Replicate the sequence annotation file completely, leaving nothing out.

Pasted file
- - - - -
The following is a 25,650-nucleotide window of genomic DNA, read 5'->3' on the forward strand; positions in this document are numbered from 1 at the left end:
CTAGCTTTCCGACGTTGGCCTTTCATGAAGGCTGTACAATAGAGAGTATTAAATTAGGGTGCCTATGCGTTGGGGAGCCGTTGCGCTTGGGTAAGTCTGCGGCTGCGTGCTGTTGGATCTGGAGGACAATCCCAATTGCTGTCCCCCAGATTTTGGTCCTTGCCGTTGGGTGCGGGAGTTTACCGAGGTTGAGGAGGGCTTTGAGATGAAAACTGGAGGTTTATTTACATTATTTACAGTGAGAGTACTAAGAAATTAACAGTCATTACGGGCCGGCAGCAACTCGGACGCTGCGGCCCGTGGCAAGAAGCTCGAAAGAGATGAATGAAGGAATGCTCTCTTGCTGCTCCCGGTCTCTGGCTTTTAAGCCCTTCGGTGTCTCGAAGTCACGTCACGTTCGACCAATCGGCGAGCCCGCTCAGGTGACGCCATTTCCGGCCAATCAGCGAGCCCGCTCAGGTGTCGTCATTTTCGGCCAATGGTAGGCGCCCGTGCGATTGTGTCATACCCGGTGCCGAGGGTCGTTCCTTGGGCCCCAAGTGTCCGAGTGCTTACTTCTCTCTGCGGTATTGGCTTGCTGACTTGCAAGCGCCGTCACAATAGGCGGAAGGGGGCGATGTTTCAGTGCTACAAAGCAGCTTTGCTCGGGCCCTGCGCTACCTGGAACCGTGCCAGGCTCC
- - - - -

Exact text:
The following is a 25,650-nucleotide window of genomic DNA, read 5'->3' on the forward strand; positions in this document are numbered from 1 at the left end:
CTAGCTTTCCGACGTTGGCCTTTCATGAAGGCTGTACAATAGAGAGTATTAAATTAGGGTGCCTATGCGTTGGGGAGCCGTTGCGCTTGGGTAAGTCTGCGGCTGCGTGCTGTTGGATCTGGAGGACAATCCCAATTGCTGTCCCCCAGATTTTGGTCCTTGCCGTTGGGTGCGGGAGTTTACCGAGGTTGAGGAGGGCTTTGAGATGAAAACTGGAGGTTTATTTACATTATTTACAGTGAGAGTACTAAGAAATTAACAGTCATTACGGGCCGGCAGCAACTCGGACGCTGCGGCCCGTGGCAAGAAGCTCGAAAGAGATGAATGAAGGAATGCTCTCTTGCTGCTCCCGGTCTCTGGCTTTTAAGCCCTTCGGTGTCTCGAAGTCACGTCACGTTCGACCAATCGGCGAGCCCGCTCAGGTGACGCCATTTCCGGCCAATCAGCGAGCCCGCTCAGGTGTCGTCATTTTCGGCCAATGGTAGGCGCCCGTGCGATTGTGTCATACCCGGTGCCGAGGGTCGTTCCTTGGGCCCCAAGTGTCCGAGTGCTTACTTCTCTCTGCGGTATTGGCTTGCTGACTTGCAAGCGCCGTCACAATAGGCGGAAGGGGGCGATGTTTCAGTGCTACAAAGCAGCTTTGCTCGGGCCCTGCGCTACCTGGAACCGTGCCAGGCTCC